Bridge: Concept of a Culture

The Bridge: Concept of a Culture

4.0 1
by Grandmaster Flash
     
 
The Bridge was released 20 years after Grandmaster Flash's last studio album and just two years after the DJ and his Furious Five became the first hip-hop
ap group inducted into the Rock & Roll Hall of Fame. The album is hardly weighed down by either of these milestones and the man himself acts not as a DJ but a ring leader

Overview

The Bridge was released 20 years after Grandmaster Flash's last studio album and just two years after the DJ and his Furious Five became the first hip-hop
ap group inducted into the Rock & Roll Hall of Fame. The album is hardly weighed down by either of these milestones and the man himself acts not as a DJ but a ring leader dividing his time between songwriting, production, programming, and playing the keys. By keeping those legendary hands off the wheels of steel, Flash has already disappointed the golden age hip-hop purist, and with lightweight party numbers like "Swagger" or "Grown & Sexy" on the track list, he seems bound to drive away those expecting proper reverence. While there are some historical references and many of the rhymes are smart, the main way Flash supports the album's title is by injecting the golden age's block party attitude into the modern sound. Q-Tip sounds like he's having a ball on the worry free "Shine All Day" which offers "Roses are red/Starbursts are orange/You're my two scoops/Topped with the almonds" as if it was De La Soul on a first date. With vocoders, congas, and bells, "Tribute to the Breakdancer" conjures fond memories of the wild style days and on "When I Get There" the legendary Big Daddy Kane is as pimp as ever, promising "Up in the bedroom is the final destination/After that we're probably talking spinal restoration." The album's lyrical highlight and anchoring moment lies in "What If" where KRS-One imagines a world without hip-hop is also a world where James Brown and Funkadelic are forgotten. Besides the scratching, what's notably missing is a track as ambitious as "The Message" or "White Lines," plus some of the later numbers just don't hang with the rest of the album thematically, especially the steamy worldbeat cut "Oh Man." Still, the surprisingly slick and never embarrassing Bridge is a success overall and Flash's return is welcome even if it isn't a return to form.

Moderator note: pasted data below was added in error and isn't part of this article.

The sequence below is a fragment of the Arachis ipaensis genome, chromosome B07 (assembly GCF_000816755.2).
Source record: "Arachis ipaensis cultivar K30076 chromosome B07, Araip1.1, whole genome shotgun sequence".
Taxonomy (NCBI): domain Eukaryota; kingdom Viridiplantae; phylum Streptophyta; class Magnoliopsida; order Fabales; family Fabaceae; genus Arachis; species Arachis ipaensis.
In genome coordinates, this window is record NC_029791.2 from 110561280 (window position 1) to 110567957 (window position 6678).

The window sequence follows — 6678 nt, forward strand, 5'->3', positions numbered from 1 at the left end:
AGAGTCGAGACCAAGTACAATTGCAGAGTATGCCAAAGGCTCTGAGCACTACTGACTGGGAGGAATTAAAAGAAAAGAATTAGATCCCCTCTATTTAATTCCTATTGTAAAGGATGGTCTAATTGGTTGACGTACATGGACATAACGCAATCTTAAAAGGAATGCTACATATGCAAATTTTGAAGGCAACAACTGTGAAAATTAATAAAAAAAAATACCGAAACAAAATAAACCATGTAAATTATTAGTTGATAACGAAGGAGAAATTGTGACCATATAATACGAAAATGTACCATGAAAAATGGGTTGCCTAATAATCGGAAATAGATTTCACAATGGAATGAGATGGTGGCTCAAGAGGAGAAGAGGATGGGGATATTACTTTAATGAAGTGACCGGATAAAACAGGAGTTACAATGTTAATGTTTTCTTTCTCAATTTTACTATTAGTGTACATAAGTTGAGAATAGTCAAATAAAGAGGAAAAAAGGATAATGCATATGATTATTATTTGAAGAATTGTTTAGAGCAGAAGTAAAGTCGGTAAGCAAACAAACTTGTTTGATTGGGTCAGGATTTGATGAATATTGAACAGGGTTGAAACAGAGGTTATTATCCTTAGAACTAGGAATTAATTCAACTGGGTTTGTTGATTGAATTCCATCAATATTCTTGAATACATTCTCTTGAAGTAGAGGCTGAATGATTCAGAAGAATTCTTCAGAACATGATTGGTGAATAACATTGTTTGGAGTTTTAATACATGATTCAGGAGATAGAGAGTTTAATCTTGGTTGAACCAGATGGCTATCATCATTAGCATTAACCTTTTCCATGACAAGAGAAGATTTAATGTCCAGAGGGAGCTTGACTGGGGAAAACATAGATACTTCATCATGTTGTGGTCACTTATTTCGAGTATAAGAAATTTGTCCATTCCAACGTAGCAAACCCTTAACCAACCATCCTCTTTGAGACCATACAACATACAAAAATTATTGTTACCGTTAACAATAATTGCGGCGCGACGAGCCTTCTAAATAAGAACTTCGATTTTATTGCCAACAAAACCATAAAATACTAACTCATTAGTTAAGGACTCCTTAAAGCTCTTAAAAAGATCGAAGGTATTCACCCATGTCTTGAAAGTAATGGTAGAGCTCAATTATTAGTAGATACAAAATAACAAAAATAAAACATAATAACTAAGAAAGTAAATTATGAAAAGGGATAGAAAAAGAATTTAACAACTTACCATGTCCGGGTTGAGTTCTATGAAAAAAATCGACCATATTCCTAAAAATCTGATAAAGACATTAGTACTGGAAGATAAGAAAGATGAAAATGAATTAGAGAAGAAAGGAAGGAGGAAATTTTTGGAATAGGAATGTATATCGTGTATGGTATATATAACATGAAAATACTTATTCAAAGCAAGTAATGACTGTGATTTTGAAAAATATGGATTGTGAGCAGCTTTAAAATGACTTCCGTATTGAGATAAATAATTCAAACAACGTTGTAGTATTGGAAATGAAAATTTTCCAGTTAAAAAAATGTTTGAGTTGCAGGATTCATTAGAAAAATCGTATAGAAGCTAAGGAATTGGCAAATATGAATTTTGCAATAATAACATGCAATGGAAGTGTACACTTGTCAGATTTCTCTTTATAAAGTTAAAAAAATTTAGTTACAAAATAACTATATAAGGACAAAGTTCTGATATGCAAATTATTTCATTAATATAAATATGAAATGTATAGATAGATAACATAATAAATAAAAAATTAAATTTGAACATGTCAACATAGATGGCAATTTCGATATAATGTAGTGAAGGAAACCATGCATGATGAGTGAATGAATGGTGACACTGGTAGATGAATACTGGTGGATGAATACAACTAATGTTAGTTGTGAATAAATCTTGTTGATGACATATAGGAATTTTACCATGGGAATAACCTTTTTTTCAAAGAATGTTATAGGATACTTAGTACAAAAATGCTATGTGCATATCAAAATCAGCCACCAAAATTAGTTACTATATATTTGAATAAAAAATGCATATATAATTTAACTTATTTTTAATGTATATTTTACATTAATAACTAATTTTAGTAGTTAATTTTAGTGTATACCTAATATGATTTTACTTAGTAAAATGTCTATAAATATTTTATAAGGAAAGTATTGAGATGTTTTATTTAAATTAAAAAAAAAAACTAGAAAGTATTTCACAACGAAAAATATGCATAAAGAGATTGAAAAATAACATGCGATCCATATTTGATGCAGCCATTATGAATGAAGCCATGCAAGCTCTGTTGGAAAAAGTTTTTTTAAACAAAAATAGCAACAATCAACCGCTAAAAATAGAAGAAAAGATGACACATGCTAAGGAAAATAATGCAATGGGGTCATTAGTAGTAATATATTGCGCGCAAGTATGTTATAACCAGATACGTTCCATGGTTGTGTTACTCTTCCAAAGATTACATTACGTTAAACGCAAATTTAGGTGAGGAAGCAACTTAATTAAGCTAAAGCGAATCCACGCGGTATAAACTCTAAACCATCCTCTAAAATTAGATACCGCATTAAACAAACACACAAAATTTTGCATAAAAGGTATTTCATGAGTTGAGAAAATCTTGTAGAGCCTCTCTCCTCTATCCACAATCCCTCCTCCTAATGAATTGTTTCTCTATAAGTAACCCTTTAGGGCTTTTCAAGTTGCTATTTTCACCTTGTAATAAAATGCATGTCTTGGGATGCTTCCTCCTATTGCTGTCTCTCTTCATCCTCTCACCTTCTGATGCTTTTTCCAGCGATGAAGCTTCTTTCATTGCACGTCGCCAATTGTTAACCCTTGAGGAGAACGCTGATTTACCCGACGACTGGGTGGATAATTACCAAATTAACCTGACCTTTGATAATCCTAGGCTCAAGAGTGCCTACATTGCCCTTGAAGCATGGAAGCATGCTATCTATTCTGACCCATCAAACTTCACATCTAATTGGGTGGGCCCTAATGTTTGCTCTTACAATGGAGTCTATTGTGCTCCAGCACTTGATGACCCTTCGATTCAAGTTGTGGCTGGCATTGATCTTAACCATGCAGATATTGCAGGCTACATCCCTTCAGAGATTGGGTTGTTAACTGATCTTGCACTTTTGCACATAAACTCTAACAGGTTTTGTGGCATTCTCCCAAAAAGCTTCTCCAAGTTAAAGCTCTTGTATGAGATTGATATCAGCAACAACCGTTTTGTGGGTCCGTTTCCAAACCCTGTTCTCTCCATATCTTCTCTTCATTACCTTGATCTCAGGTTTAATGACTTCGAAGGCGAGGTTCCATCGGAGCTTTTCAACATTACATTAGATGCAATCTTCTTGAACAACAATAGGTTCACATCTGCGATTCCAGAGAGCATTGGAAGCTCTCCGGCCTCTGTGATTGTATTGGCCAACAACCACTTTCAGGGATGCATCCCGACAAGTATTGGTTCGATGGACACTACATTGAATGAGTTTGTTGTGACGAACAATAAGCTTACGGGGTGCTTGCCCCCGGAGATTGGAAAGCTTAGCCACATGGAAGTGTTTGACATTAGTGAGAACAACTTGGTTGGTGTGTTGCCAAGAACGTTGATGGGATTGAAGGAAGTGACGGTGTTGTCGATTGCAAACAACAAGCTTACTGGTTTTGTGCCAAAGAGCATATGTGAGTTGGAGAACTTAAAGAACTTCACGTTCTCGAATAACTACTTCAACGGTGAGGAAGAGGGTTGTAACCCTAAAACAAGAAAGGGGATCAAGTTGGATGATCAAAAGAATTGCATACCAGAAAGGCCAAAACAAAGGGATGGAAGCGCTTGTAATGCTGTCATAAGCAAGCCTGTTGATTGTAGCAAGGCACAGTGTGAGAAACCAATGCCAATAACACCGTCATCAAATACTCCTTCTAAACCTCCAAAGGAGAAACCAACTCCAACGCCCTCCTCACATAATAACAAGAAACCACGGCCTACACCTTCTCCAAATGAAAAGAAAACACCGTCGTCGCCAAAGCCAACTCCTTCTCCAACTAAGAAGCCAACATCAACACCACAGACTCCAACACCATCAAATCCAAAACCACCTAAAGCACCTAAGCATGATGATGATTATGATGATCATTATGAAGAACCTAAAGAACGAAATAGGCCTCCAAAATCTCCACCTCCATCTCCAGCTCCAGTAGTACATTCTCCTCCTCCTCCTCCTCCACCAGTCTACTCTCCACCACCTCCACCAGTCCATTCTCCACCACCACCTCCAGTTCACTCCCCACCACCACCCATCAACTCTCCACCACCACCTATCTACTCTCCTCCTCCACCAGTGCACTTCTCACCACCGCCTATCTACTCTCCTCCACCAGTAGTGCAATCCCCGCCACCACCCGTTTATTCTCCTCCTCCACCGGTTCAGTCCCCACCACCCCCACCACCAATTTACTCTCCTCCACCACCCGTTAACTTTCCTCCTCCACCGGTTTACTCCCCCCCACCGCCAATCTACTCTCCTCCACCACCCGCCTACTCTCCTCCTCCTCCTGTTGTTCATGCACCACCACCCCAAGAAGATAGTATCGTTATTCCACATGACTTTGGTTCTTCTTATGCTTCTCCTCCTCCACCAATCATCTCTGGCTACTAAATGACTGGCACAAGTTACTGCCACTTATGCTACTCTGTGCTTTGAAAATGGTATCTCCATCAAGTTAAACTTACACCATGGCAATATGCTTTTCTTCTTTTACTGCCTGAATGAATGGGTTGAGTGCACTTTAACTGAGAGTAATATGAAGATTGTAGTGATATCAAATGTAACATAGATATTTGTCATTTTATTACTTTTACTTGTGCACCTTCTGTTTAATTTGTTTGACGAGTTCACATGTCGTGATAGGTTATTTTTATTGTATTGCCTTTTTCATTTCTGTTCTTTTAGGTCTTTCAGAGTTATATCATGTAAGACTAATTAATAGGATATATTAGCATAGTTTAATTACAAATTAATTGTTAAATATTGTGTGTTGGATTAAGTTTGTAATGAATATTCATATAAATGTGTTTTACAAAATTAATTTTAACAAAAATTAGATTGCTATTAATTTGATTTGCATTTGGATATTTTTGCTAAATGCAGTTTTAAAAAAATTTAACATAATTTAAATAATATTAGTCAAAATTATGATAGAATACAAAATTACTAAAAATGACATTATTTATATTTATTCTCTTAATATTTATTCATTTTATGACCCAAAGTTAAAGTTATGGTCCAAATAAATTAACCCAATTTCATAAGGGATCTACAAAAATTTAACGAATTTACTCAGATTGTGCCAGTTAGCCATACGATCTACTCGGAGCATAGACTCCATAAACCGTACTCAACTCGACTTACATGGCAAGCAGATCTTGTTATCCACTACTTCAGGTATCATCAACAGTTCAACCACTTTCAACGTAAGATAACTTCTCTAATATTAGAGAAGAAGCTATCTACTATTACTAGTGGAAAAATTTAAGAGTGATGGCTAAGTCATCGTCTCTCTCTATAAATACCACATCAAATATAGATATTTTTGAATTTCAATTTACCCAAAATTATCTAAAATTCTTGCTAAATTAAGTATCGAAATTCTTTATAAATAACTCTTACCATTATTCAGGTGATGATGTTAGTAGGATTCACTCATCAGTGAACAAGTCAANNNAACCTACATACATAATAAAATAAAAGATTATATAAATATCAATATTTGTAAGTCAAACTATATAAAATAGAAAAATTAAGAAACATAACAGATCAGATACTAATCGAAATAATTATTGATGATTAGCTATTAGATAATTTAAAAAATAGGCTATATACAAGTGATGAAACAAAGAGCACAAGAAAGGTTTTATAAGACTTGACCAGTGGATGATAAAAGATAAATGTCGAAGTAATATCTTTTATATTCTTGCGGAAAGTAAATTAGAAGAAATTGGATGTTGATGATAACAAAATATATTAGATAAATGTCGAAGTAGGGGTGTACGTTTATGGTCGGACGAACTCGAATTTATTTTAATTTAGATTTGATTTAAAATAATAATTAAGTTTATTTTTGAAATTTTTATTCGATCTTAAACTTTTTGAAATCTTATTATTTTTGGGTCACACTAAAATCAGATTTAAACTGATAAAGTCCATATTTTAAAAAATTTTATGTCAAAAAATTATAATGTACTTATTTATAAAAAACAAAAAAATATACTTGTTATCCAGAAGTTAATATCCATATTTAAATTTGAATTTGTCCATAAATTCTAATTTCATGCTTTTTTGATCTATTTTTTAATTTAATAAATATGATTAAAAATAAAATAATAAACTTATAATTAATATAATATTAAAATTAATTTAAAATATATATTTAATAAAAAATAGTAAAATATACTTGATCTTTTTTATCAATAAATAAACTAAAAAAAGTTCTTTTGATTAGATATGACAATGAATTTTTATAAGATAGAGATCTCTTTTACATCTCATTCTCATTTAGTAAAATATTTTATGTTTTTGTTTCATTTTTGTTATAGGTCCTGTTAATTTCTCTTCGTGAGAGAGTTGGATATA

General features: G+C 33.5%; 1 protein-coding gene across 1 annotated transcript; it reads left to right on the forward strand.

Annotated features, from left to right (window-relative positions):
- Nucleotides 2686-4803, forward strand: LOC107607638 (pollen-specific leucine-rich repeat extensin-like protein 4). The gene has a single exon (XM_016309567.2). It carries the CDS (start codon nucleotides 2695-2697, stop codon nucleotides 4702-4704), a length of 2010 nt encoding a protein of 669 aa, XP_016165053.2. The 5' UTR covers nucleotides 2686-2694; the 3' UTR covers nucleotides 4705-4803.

Product Details

Release Date:
03/03/2009
Label:
Strut Records
UPC:
0730003303920
catalogNumber:
39
Rank:
147421

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The Bridge 4 out of 5 based on 0 ratings. 1 reviews.
Anonymous More than 1 year ago